Here's our definition: Real estate productivity is the contribution an organization's investment in its facilities makes to overall performance. A productive real estate portfolio should drive profitability and contribute value. Therefore, if the portfolio costs more than it contributes over the long term, then it's time for a change.
Certainly a company incurs costs when investing in real estate. But the true measure of real estate value is not simply the direct costs, but the extent to which those costs create value beyond what is being spent. To determine if a real estate portfolio is productive, we suggest looking at the real estate contribution to ROI and other overarching metrics - rather than only at cost-per-square-foot.
Functionally, real estate enables the work of the company by providing shelter and operational spaces. Following on that basic concept, the facilities should help to create value for shareholders, directly or indirectly. Like IT or work force training, real estate is an investment in the platform used to create value for the company - whether that's building products, selling products, or delivering services.
A corporate real estate department can demonstrate the productivity of the corporate portfolio and create value for an organization in three primary ways:
- 1. Reduce costs to increase profitability
- 2. Improve return on investment (ROI)
- 3. Enable top line revenue growth
When combined, these contributions improve the overall effectiveness of an organization or company and, ultimately, its productivity.
Productivity Driver: Reduce costs to increase profitability
Historically, the real estate industry has tended to focus on cost reduction as its measure of success. It's understandable. We become so specialized in building, maintaining, and performing real estate transactions that we start to think of corporate facilities as costs instead of investments. But that can be a dangerous road to travel, because a singular focus on cost containment can actually hurt the business and deter growth.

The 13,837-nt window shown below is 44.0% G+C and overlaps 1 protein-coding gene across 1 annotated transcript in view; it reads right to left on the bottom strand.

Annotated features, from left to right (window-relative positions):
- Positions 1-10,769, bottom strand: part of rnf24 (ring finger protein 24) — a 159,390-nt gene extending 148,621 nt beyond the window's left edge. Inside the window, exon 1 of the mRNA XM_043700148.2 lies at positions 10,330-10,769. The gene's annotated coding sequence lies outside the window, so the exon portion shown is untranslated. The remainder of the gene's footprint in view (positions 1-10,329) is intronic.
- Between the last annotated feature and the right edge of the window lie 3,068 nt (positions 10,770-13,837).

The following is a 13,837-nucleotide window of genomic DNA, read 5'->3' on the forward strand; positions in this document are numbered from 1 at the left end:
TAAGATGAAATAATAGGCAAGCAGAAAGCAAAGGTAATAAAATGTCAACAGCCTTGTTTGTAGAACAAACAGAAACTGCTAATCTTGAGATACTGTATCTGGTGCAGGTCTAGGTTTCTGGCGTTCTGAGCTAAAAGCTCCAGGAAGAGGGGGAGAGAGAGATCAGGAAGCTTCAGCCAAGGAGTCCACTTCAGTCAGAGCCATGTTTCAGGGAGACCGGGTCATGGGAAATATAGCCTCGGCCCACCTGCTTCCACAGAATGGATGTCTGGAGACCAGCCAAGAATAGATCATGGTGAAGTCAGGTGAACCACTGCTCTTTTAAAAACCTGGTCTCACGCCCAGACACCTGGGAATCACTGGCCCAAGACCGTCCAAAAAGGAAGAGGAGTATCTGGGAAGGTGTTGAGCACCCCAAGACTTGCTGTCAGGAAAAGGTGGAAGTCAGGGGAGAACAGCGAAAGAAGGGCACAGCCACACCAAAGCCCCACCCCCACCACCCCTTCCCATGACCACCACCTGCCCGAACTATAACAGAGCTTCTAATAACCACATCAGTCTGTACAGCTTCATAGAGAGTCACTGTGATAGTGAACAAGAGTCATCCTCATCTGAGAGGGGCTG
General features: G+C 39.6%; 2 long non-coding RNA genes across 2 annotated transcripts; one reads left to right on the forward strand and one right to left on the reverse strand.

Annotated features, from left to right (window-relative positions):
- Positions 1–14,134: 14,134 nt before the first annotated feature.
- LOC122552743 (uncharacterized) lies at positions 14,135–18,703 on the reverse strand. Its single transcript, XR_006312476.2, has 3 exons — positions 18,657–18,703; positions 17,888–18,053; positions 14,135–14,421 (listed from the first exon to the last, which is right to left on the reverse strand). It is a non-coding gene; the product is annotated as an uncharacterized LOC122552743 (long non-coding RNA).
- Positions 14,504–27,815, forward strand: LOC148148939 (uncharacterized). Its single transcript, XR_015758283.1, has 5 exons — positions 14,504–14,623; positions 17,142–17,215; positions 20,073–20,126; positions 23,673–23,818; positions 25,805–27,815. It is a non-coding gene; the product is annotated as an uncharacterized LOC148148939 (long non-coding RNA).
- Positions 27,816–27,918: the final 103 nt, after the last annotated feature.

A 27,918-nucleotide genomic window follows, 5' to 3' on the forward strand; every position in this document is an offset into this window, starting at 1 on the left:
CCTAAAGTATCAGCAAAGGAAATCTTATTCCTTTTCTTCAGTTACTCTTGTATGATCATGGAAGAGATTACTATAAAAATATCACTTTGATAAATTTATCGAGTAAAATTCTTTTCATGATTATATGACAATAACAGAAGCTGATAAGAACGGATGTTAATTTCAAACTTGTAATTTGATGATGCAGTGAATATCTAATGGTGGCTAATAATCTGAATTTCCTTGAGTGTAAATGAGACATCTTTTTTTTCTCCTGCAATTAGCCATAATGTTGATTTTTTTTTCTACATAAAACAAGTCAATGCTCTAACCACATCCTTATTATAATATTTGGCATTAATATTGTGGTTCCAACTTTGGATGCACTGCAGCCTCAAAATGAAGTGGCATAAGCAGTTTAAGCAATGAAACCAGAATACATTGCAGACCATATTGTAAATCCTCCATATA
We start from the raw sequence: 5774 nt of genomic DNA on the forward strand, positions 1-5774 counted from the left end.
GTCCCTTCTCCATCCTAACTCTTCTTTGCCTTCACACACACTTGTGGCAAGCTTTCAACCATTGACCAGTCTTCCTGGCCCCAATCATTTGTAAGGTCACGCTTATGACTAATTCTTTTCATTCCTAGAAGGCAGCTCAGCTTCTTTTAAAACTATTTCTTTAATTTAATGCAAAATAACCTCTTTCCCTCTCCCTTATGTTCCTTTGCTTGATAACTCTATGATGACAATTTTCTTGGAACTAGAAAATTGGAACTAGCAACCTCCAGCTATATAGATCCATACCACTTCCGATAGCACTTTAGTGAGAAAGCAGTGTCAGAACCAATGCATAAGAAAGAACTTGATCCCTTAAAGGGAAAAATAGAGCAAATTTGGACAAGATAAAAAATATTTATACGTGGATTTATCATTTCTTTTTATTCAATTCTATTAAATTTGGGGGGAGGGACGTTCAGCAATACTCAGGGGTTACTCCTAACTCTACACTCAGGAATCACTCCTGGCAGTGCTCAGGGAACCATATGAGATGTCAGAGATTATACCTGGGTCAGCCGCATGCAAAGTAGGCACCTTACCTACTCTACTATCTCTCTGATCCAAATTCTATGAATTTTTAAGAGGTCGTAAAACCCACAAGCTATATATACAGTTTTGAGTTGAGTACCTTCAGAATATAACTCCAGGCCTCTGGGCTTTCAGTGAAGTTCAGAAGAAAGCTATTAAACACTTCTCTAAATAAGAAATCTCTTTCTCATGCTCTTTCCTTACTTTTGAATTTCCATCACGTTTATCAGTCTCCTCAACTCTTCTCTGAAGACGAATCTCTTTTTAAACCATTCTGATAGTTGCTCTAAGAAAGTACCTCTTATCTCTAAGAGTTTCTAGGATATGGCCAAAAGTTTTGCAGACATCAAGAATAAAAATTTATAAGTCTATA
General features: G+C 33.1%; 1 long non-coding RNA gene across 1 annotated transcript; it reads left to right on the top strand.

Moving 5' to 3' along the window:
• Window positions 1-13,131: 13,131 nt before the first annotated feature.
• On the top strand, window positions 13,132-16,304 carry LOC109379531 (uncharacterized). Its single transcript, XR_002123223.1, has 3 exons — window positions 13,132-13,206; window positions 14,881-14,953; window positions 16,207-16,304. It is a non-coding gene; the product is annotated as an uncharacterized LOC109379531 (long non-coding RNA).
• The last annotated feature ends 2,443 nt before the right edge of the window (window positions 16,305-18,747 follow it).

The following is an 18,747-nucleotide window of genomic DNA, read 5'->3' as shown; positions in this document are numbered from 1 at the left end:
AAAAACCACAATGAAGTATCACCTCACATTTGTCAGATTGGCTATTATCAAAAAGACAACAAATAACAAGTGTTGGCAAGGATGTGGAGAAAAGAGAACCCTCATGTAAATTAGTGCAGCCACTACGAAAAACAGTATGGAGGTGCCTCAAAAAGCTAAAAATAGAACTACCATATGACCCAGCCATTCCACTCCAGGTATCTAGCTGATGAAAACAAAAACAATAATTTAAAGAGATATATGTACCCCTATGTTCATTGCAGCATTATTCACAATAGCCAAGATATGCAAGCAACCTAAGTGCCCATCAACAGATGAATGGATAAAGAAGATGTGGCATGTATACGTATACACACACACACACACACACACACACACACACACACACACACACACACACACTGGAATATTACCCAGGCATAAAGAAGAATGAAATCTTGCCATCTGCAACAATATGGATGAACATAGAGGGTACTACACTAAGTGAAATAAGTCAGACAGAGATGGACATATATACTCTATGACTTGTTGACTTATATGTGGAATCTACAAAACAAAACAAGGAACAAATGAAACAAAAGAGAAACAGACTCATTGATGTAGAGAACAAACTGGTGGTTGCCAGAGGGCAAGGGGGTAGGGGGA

We need to speak to more overarching C-Suite priorities, rather than cowering in the corner and being forced to achieve lower costs at the expense - literally - of other objectives. While there may be bumps in the road, this broader view will create greater alignment for a corporate real estate department with the C-suite perspective. After all, when CEOs look at their businesses, they not only see costs to be managed but also investments to drive growth. Real estate is in fact both, but is regularly mistaken for a pure cost.
A corporate real estate professional can achieve cost reduction without disregarding overall value - and, in doing so, can reduce costs in a way that does not hamper growth or reduce employee satisfaction. For example, one of our multinational corporate portfolio clients changed its efficiency metrics from a dual cost-per-square-foot/square-foot-per-employee measurement, and put in place a more strategic measurement: total cost per employee. While the previous square footage-based measurements tended to reduce site cost and increase employee density, the new measurement allows this company to support growth and improve its investment in each employee - while making significant gains in cost leverage.
In another case, we looked at the total cost per worker in an office portfolio. We included the support services and amenities as well as the cost of real estate and facilities. First, we looked at costs, space efficiency, market dynamics, desired amenities, support functions, and alternative workplace ideas. Then we optimized the total support provided to the work force, and thus improved support while reducing the total cost per person - in a word, we made the real estate more productive.
Productivity Driver: Improve return on investment